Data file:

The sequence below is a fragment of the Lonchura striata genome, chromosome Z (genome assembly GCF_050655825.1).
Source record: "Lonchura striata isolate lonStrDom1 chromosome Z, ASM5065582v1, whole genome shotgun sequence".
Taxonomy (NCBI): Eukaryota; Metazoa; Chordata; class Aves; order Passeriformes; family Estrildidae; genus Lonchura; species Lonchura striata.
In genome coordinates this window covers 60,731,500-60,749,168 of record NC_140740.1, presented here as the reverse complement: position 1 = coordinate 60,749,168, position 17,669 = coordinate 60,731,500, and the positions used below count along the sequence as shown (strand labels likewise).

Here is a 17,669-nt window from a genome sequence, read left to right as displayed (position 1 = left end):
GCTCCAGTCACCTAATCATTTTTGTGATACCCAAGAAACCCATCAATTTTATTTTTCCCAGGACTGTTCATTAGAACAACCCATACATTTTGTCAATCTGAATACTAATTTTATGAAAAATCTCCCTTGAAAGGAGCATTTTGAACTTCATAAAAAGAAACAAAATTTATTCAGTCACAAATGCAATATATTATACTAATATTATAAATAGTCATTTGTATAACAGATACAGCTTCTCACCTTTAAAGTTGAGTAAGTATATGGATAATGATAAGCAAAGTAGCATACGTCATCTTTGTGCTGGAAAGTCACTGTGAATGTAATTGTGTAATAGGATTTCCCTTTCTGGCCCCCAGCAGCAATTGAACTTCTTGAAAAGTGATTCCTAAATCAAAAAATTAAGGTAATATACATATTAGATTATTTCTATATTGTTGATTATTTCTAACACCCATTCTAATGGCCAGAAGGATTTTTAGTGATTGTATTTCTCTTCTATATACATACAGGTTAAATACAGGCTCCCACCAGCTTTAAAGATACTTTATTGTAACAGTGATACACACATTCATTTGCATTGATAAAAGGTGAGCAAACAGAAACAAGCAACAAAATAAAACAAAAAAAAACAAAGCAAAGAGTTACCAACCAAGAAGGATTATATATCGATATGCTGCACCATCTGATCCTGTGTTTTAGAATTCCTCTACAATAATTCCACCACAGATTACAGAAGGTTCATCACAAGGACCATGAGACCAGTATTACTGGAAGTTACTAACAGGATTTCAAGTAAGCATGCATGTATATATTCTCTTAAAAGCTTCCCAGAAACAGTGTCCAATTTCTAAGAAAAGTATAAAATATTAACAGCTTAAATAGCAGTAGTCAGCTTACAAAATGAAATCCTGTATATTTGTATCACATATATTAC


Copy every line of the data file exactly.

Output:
The sequence below is a fragment of the Lonchura striata genome, chromosome Z (genome assembly GCF_050655825.1).
Source record: "Lonchura striata isolate lonStrDom1 chromosome Z, ASM5065582v1, whole genome shotgun sequence".
Taxonomy (NCBI): Eukaryota; Metazoa; Chordata; class Aves; order Passeriformes; family Estrildidae; genus Lonchura; species Lonchura striata.
In genome coordinates this window covers 60,731,500-60,749,168 of record NC_140740.1, presented here as the reverse complement: position 1 = coordinate 60,749,168, position 17,669 = coordinate 60,731,500, and the positions used below count along the sequence as shown (strand labels likewise).

Here is a 17,669-nt window from a genome sequence, read left to right as displayed (position 1 = left end):
GCTCCAGTCACCTAATCATTTTTGTGATACCCAAGAAACCCATCAATTTTATTTTTCCCAGGACTGTTCATTAGAACAACCCATACATTTTGTCAATCTGAATACTAATTTTATGAAAAATCTCCCTTGAAAGGAGCATTTTGAACTTCATAAAAAGAAACAAAATTTATTCAGTCACAAATGCAATATATTATACTAATATTATAAATAGTCATTTGTATAACAGATACAGCTTCTCACCTTTAAAGTTGAGTAAGTATATGGATAATGATAAGCAAAGTAGCATACGTCATCTTTGTGCTGGAAAGTCACTGTGAATGTAATTGTGTAATAGGATTTCCCTTTCTGGCCCCCAGCAGCAATTGAACTTCTTGAAAAGTGATTCCTAAATCAAAAAATTAAGGTAATATACATATTAGATTATTTCTATATTGTTGATTATTTCTAACACCCATTCTAATGGCCAGAAGGATTTTTAGTGATTGTATTTCTCTTCTATATACATACAGGTTAAATACAGGCTCCCACCAGCTTTAAAGATACTTTATTGTAACAGTGATACACACATTCATTTGCATTGATAAAAGGTGAGCAAACAGAAACAAGCAACAAAATAAAACAAAAAAAAACAAAGCAAAGAGTTACCAACCAAGAAGGATTATATATCGATATGCTGCACCATCTGATCCTGTGTTTTAGAATTCCTCTACAATAATTCCACCACAGATTACAGAAGGTTCATCACAAGGACCATGAGACCAGTATTACTGGAAGTTACTAACAGGATTTCAAGTAAGCATGCATGTATATATTCTCTTAAAAGCTTCCCAGAAACAGTGTCCAATTTCTAAGAAAAGTATAAAATATTAACAGCTTAAATAGCAGTAGTCAGCTTACAAAATGAAATCCTGTATATTTGTATCACATATATTAC